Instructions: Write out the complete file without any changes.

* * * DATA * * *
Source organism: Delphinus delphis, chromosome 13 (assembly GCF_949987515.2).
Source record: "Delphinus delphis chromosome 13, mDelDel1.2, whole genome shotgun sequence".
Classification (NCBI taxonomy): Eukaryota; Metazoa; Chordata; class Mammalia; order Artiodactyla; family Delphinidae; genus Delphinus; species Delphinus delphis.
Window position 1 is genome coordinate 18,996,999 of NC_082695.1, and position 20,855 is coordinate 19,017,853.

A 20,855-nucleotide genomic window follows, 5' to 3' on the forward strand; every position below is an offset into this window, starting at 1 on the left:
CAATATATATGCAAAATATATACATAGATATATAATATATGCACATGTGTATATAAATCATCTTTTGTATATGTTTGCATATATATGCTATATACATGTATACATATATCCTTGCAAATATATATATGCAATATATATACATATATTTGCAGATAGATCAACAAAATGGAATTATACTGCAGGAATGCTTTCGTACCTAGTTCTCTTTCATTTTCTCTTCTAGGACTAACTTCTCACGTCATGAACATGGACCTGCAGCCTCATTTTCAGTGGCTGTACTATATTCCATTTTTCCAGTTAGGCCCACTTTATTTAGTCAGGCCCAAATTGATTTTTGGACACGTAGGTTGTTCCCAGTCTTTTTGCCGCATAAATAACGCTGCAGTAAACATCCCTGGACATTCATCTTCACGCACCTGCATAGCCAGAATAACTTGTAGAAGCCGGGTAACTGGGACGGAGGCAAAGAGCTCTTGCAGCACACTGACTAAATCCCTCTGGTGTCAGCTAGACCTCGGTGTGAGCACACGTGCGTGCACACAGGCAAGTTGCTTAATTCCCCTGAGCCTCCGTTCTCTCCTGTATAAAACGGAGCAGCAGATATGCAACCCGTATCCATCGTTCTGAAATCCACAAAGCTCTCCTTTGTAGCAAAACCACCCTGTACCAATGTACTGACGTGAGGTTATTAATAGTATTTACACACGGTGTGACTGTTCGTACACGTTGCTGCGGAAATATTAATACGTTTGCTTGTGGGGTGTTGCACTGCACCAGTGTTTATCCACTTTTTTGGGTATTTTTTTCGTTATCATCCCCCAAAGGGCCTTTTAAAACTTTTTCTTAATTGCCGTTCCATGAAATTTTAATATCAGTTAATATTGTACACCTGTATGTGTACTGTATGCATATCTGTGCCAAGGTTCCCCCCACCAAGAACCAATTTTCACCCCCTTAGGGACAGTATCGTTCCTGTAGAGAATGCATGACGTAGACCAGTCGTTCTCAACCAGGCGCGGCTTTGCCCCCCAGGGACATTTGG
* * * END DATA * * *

Source organism: Delphinus delphis, chromosome 13 (assembly GCF_949987515.2).
Source record: "Delphinus delphis chromosome 13, mDelDel1.2, whole genome shotgun sequence".
Classification (NCBI taxonomy): Eukaryota; Metazoa; Chordata; class Mammalia; order Artiodactyla; family Delphinidae; genus Delphinus; species Delphinus delphis.
Window position 1 is genome coordinate 18,996,999 of NC_082695.1, and position 20,855 is coordinate 19,017,853.

A 20,855-nucleotide genomic window follows, 5' to 3' on the forward strand; every position below is an offset into this window, starting at 1 on the left:
CAATATATATGCAAAATATATACATAGATATATAATATATGCACATGTGTATATAAATCATCTTTTGTATATGTTTGCATATATATGCTATATACATGTATACATATATCCTTGCAAATATATATATGCAATATATATACATATATTTGCAGATAGATCAACAAAATGGAATTATACTGCAGGAATGCTTTCGTACCTAGTTCTCTTTCATTTTCTCTTCTAGGACTAACTTCTCACGTCATGAACATGGACCTGCAGCCTCATTTTCAGTGGCTGTACTATATTCCATTTTTCCAGTTAGGCCCACTTTATTTAGTCAGGCCCAAATTGATTTTTGGACACGTAGGTTGTTCCCAGTCTTTTTGCCGCATAAATAACGCTGCAGTAAACATCCCTGGACATTCATCTTCACGCACCTGCATAGCCAGAATAACTTGTAGAAGCCGGGTAACTGGGACGGAGGCAAAGAGCTCTTGCAGCACACTGACTAAATCCCTCTGGTGTCAGCTAGACCTCGGTGTGAGCACACGTGCGTGCACACAGGCAAGTTGCTTAATTCCCCTGAGCCTCCGTTCTCTCCTGTATAAAACGGAGCAGCAGATATGCAACCCGTATCCATCGTTCTGAAATCCACAAAGCTCTCCTTTGTAGCAAAACCACCCTGTACCAATGTACTGACGTGAGGTTATTAATAGTATTTACACACGGTGTGACTGTTCGTACACGTTGCTGCGGAAATATTAATACGTTTGCTTGTGGGGTGTTGCACTGCACCAGTGTTTATCCACTTTTTTGGGTATTTTTTTCGTTATCATCCCCCAAAGGGCCTTTTAAAACTTTTTCTTAATTGCCGTTCCATGAAATTTTAATATCAGTTAATATTGTACACCTGTATGTGTACTGTATGCATATCTGTGCCAAGGTTCCCCCCACCAAGAACCAATTTTCACCCCCTTAGGGACAGTATCGTTCCTGTAGAGAATGCATGACGTAGACCAGTCGTTCTCAACCAGGCGCGGCTTTGCCCCCCAGGGACATTTGG